They don't come much more true, red Republican than Letitia "Tish" Colombi. The long-time mayor of Haddonfield is a steady bulkhead against a powerful Democratic machine in Camden County, always sporting a snappy red outfit when Gov. Chris Christie comes to town, as he has twice in the last five months.
So when Colombi takes a stand against a directive from Christie, it could just be a defining wedge issue in this combative presidential campaign season.
"The children of Haddonfield have overruled the governor and have decided they want to go trick-or-treating this week on Friday, as we have planned," Colombi said Wednesday, hours after Christie issued a directive banning trick-or-treating on Oct. 31 and suggesting it be held next week. He issued the directive in the wake of the devastation of Hurricane Sandy.
"I would never willingly defy an order from the governor, but I think it's more of a directive for towns that haven't finished cleaning up from the storm," Colombi said. "Besides, can you look a second-grader in the eyes and tell them they can't go trick-or-treating?"
Colombi also noted Haddonfield had postponed trick-or-treating on Tuesday, the day after the super storm that has claimed more than 30 lives in this country since it blew ashore near Atlantic City on Monday. Haddonfield had already scheduled trick-or-treating in the borough for 2 to 6 p.m. on Friday and the local historical society added a final weekend encore of its annual haunted house from 6:30 pto 8:30 p.m. to cap off the night.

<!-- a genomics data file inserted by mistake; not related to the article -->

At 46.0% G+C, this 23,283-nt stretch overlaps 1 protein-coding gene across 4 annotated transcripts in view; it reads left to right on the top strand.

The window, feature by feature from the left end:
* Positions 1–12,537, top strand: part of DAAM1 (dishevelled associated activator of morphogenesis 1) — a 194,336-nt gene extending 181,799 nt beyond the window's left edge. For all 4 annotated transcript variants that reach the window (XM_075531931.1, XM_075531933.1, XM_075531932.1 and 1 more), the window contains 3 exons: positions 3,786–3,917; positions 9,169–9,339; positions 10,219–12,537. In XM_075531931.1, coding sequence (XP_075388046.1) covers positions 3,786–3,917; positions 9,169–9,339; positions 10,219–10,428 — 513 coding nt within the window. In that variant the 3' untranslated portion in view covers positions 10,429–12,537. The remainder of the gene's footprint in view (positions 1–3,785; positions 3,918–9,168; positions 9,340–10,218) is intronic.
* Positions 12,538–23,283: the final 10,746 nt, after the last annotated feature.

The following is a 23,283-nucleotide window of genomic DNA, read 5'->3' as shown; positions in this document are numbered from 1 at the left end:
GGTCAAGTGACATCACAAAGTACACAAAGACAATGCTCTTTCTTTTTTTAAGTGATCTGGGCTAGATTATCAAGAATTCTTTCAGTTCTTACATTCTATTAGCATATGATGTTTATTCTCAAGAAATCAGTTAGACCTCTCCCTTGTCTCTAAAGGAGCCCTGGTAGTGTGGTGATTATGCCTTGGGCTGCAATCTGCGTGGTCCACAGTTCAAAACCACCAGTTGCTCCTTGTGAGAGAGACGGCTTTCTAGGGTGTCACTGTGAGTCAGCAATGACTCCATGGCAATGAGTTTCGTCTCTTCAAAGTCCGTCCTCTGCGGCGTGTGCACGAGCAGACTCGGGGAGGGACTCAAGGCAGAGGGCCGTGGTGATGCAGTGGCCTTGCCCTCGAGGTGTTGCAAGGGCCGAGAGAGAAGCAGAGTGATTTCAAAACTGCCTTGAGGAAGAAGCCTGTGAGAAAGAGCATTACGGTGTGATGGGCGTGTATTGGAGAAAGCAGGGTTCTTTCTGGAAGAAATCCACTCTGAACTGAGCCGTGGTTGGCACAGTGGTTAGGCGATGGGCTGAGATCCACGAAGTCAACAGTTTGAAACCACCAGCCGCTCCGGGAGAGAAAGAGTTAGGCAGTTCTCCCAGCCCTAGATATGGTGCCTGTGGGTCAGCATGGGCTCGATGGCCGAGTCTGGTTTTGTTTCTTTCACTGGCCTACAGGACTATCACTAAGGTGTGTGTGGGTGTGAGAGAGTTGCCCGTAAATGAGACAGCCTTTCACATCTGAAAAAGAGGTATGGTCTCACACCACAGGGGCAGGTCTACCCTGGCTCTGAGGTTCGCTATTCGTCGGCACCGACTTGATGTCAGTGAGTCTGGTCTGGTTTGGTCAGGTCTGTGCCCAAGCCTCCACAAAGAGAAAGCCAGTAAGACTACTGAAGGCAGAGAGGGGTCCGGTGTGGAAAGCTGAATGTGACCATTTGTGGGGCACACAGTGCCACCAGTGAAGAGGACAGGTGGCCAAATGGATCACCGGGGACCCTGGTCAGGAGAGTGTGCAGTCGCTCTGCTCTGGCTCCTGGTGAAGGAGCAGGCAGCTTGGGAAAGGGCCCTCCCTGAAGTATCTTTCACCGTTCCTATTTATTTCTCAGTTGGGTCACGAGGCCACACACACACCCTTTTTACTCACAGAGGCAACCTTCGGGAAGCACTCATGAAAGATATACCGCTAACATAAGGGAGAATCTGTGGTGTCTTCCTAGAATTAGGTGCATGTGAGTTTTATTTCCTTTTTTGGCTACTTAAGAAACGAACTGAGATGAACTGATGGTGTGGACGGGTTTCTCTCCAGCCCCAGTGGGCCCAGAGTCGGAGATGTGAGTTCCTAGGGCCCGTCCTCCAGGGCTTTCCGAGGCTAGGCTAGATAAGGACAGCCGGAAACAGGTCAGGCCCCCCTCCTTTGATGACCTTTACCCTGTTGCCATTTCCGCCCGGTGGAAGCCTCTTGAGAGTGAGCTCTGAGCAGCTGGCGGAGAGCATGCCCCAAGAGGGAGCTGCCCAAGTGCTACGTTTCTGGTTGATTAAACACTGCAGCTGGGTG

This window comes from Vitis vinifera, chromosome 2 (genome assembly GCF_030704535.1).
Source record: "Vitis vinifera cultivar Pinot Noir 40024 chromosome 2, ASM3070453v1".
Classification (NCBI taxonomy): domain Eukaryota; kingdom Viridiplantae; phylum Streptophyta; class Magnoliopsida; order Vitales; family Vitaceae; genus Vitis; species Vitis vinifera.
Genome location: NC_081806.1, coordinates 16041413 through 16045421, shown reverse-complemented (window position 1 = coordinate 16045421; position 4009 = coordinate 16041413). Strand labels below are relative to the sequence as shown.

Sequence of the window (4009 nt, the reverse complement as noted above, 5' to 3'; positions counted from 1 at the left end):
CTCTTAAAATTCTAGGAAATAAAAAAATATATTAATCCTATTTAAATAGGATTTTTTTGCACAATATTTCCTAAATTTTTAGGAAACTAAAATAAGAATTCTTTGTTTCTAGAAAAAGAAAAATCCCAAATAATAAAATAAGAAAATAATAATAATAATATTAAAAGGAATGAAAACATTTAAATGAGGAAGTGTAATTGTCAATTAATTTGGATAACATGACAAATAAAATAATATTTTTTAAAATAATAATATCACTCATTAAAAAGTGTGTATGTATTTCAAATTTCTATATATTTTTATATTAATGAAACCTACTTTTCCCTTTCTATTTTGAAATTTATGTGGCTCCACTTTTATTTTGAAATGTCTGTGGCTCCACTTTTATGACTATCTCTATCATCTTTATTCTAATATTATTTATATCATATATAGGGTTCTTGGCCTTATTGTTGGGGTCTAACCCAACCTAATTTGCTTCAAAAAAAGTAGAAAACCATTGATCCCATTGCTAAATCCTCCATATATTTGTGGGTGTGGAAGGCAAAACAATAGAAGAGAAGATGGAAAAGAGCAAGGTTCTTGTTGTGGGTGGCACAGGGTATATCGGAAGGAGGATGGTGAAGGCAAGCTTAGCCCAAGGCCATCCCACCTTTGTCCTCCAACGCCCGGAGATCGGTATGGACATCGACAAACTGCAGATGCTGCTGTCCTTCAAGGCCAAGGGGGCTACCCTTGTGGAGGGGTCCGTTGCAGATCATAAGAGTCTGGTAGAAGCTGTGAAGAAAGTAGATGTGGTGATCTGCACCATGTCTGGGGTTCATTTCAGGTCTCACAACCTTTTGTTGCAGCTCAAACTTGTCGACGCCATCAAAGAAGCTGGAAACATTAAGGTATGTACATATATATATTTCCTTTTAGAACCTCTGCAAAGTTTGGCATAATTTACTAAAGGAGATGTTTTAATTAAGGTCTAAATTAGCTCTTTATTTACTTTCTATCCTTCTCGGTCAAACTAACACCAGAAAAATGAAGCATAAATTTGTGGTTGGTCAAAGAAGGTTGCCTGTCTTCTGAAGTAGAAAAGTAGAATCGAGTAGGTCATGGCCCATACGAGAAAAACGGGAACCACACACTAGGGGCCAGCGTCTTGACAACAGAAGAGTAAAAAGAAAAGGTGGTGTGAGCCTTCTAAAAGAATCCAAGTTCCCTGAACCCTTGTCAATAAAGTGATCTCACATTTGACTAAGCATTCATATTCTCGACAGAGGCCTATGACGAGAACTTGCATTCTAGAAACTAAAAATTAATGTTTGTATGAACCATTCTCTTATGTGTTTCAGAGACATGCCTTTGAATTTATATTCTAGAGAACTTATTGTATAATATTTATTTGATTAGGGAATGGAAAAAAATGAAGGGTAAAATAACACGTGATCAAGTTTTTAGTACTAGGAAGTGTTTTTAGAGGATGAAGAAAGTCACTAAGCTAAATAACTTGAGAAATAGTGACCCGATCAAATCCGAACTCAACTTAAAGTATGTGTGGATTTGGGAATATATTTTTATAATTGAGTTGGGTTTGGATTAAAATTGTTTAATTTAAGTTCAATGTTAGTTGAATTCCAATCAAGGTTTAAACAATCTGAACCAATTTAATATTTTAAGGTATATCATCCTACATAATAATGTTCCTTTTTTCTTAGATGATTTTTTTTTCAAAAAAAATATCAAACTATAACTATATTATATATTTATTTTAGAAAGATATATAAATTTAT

Christie issued an executive order Wednesday declaring that no New Jersey town can hold trick-or-treating today, Oct. 31. If towns had planned to do so, they must move trick-or-treating and any public celebrations to Monday, Nov. 5.
Towns that already moved trick-or-treating to another day other than Oct. 31 can keep their plans, but state officials are still suggesting Monday instead.
“As governor, it is my responsibility to use all available resources of the state government to protect against the emergency created by Hurricane Sandy – postponing Halloween celebrations by five days is a commonsense and necessary step to accomplish that,” Christie said in a statement.
Colombi said a school break here all of next week week also factored in to the decision to trick-or-treat on Friday.
"A lot of families go away that week and we wanted all of the children to have a chance to do this," she said. "Besides, if the parents end up eating all the candy they bought we might have a public health crisis on our hands."
On a serious note, Colombi said the borough has worked hard to clean up the damage from Hurricane Sandy, with more than a dozen trees down in this 2.5-square-mile borough of nearly 10,000 trees in the public right of way. She said parents often accompany children while trick-or-treating and areas where there may still be some danger are clearly marked with caution tape.
Neighboring Haddon Township heeded the governor's order and postponed its trick-or-treating to Monday, Nov. 5, from 3 to 6 p.m. Collingswood decided to keep its Saturday hours of noon-4 p.m.
Another issue to note is that daylight saving time ends early Sunday morning and darkness will fall sooner next week.
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